Issue 011, June 20, 2021
Grant G. Justice, Senior R&D Metallurgist
The melting behavior of a metal is commonly measured by identifying the discontinuity in the heating curve associated with the phase change from solid to liquid. This phenomenon can be easily examined at home with a piece of ice. For example, if you measured the temperature of ice sitting out in room temperature air, you would see gradual heating of the ice to 0°C, then you would see the temperature hold steady at 0°C before the ice resumes heating to room temperature. This plateau results from the heat absorbed by the ice to overcome the energy required for the phase change or the enthalpy of melting.
This simple experiment is at the core of modern melting measurement techniques. Measurement of the melting behavior of metals is generally conducted by a differential scanning calorimeter (DSC) in a system similar to that illustrated in Figure 1. The sample is loaded into a crucible placed opposite a second, empty reference crucible located in the center of a furnace. The furnace is then heated at a constant rate. A thermocouple monitors the temperature of both crucibles, and then the heating profile of the two crucibles is recorded and compared. During melting, there will be a deviation in temperature between the reference and the sample, and from this deviation, the melting behavior can be determined. Based on the magnitude of the deviation in temperature from the reference, the heat flow is determined, normalized to the sample mass, and reported as heat flow per mass, usually mW/mg. More details on the setup and data analysis of differential scanning calorimeters can be found in references 1 and 2.
Figure 1: Schematics of a general DSC configuration and a general raw temperature profile for gold.
Melting behavior from the DSC curve is characterized by three values: solidus, or start of melting, liquidus, or end of melting, and the enthalpy of melting.
- The solidus is measured as the temperature at which the heating behavior of the sample deviates from steady state. A DSC curve is determined by the intercept of a pair of tangent lines, as shown in Figure 2.
- The liquidus is when the sample is no longer accepting additional heat from the furnace and has returned to equilibrium. It is also measured by determining by the intercept of a pair of tangent lines, as shown in Figure 2.
- The enthalpy of melting is the total energy required to melt a sample. It is determined by finding the area of the melting peak, as shown in Figure 2. An accurate enthalpy of melting measurement can be challenging to collect and is usually not reported.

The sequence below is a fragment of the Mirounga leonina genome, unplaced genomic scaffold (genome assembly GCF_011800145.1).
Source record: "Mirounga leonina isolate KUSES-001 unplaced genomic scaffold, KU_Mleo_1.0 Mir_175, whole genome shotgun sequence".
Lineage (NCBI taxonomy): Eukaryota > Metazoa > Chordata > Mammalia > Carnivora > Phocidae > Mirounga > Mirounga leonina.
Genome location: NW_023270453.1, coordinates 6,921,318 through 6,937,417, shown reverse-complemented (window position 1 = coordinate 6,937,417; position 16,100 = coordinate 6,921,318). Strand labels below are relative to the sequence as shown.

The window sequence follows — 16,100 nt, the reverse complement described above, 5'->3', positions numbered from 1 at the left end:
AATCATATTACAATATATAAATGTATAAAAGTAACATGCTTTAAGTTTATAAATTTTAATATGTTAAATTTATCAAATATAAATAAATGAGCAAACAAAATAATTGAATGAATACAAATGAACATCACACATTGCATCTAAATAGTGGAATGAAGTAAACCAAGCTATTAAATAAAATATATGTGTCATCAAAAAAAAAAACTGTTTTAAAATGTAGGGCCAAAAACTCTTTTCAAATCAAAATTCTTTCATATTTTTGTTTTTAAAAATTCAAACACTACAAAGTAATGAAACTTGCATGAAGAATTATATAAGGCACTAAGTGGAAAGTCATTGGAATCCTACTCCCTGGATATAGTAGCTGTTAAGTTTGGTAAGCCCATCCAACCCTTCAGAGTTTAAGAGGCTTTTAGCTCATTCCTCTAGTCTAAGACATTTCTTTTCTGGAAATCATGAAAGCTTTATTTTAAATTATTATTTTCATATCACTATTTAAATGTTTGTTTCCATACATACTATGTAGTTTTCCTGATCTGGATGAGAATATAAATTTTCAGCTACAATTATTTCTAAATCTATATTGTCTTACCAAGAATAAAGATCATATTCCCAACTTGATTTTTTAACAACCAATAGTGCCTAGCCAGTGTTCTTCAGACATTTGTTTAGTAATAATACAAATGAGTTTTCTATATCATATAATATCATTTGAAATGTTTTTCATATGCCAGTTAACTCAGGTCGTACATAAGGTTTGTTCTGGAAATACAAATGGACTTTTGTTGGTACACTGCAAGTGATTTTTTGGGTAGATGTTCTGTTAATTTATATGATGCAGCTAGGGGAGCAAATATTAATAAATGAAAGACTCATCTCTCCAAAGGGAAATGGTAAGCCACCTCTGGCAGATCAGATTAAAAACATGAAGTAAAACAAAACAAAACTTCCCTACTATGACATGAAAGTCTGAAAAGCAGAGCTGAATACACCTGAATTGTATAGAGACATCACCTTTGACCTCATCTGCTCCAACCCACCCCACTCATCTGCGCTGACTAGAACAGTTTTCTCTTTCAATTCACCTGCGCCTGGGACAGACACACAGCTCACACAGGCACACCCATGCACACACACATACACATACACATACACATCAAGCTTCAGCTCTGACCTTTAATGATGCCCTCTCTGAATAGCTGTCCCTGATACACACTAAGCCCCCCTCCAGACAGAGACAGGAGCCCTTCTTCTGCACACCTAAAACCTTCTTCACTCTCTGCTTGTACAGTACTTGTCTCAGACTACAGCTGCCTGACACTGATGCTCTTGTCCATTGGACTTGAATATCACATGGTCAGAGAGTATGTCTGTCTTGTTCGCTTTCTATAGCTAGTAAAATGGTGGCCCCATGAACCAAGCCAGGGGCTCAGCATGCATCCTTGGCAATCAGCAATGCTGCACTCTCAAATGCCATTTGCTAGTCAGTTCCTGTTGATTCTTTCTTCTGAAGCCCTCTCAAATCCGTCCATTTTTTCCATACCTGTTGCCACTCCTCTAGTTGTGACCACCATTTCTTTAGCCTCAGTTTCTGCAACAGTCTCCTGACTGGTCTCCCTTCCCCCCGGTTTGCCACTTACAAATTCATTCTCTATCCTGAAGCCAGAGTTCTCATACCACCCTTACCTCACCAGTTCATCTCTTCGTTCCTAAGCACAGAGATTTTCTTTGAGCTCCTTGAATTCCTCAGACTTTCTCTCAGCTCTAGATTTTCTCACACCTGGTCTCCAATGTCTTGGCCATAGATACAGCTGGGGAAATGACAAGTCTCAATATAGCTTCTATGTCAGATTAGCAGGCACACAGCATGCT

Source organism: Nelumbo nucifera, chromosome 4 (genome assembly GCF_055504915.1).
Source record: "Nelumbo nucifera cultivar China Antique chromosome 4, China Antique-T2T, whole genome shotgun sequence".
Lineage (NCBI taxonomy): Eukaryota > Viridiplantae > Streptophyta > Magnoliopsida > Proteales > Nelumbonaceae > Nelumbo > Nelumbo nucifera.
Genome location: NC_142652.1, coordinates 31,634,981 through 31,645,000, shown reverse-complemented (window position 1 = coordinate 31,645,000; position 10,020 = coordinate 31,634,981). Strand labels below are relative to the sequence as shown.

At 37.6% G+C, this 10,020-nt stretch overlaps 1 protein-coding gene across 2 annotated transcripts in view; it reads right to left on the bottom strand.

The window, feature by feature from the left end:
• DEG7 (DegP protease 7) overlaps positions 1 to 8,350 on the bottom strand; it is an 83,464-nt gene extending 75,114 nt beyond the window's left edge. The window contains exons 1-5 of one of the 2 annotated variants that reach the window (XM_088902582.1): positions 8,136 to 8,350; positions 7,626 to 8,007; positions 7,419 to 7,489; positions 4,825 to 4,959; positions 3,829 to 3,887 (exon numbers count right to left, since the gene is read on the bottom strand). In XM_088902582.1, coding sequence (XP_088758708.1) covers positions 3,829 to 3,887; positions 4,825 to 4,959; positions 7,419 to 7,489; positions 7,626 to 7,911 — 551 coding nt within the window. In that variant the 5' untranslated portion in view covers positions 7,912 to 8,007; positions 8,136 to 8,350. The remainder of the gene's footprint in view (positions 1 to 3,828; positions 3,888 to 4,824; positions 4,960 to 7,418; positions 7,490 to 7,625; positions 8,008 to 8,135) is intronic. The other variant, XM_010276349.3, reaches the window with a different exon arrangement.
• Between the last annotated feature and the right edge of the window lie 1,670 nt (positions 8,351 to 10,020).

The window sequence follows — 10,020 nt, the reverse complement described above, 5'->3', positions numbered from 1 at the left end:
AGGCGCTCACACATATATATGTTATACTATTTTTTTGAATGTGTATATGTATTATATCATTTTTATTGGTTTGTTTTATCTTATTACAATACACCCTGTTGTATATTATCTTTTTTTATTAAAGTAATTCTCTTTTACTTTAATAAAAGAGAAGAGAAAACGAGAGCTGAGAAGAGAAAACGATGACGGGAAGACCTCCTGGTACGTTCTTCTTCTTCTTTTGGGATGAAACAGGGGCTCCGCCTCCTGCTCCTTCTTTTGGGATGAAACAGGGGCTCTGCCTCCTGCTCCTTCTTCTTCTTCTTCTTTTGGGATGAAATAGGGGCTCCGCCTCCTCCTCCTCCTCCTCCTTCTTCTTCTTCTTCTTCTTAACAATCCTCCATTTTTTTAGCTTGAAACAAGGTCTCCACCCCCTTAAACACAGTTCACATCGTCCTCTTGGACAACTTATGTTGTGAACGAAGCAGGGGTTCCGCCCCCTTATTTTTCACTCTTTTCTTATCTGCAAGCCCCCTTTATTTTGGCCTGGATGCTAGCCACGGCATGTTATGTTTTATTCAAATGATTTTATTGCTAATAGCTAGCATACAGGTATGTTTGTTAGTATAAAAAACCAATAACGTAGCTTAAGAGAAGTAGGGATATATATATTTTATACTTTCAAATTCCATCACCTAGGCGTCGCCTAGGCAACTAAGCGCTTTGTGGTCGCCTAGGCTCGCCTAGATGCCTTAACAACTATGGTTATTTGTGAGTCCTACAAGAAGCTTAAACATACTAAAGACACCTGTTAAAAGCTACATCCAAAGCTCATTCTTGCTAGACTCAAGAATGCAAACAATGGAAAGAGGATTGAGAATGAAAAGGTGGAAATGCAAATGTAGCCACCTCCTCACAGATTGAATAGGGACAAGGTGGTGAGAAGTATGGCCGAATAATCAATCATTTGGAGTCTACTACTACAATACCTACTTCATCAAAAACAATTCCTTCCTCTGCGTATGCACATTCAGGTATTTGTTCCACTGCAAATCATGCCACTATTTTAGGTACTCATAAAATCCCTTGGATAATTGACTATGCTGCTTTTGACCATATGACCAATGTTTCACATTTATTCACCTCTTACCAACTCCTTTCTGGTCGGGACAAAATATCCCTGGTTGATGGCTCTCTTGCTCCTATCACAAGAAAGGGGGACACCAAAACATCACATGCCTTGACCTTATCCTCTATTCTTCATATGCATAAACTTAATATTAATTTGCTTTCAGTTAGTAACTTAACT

Figure 2: Example Analysis of pure gold melting.
The melting curve in Figure 2 for pure gold is representative of what is often the result of an industrial grade DSC of recent manufacture. The most obvious issue is that a pure metal like gold should have a single melting temperature where the solidus and the liquidus are the same. However, this sample exhibits a 10°C difference between the solidus and the liquidus due to measurement lag. This results directly from the lag between the true sample temperature and the measured thermocouple temperature. The temperature is measured at the thermocouple tip, separated from the sample by the sample carrier platform and the crucible, as seen in Figure 3A. Additionally, the sample is usually smaller than the crucible, so it may not sit directly above the thermocouple tip. Lastly, the sample will develop a thermal gradient from surface to the core that is more pronounced when a large sample is used. All of these barriers can result in a significant lag between the thermocouple and the sample temperature.
The effect of measurement setup on lag can be seen in Figure 3B on a single sample of pure gold at a heating rate of 5, 10, and 20°C/min. From the data, it is clear that the solidus is the most consistent between all three measurements; however, the liquidus and enthalpy are all significantly changed by the heating rate. An increase in the sample mass also tends to result in increased liquidus and enthalpy measurements. This effect of lag is even more relevant for the measurements of alloys of metals that will have a melting range, making measurement of an accurate liquidus important. Thermal lag will always decrease the accuracy of the liquidus temperature of alloys.
Figure 3 A: Example of sample loacation vs thermocouple location causing thermal lag, B: Measurements of gold with identical sample and machine configuration collected with heating rates of 5, 10, and 20°C/min
With proper calibration and understanding of the effects of measurement setup on thermal lag, melting measurements of acceptable quality can be made on currently available equipment.
 Bhadeshia, “Differential Scanning Calorimetry: Introduction.” https://www.phase-trans.msm.cam.ac.uk/2002/Thermal2.pdf
 Lukas, Kevin, and Peter K. LeMaire. “Differential scanning calorimetry: fundamental overview.” Resonance 14.8 (2009): 807-817. https://www.ias.ac.in/article/fulltext/reso/014/08/0807-0817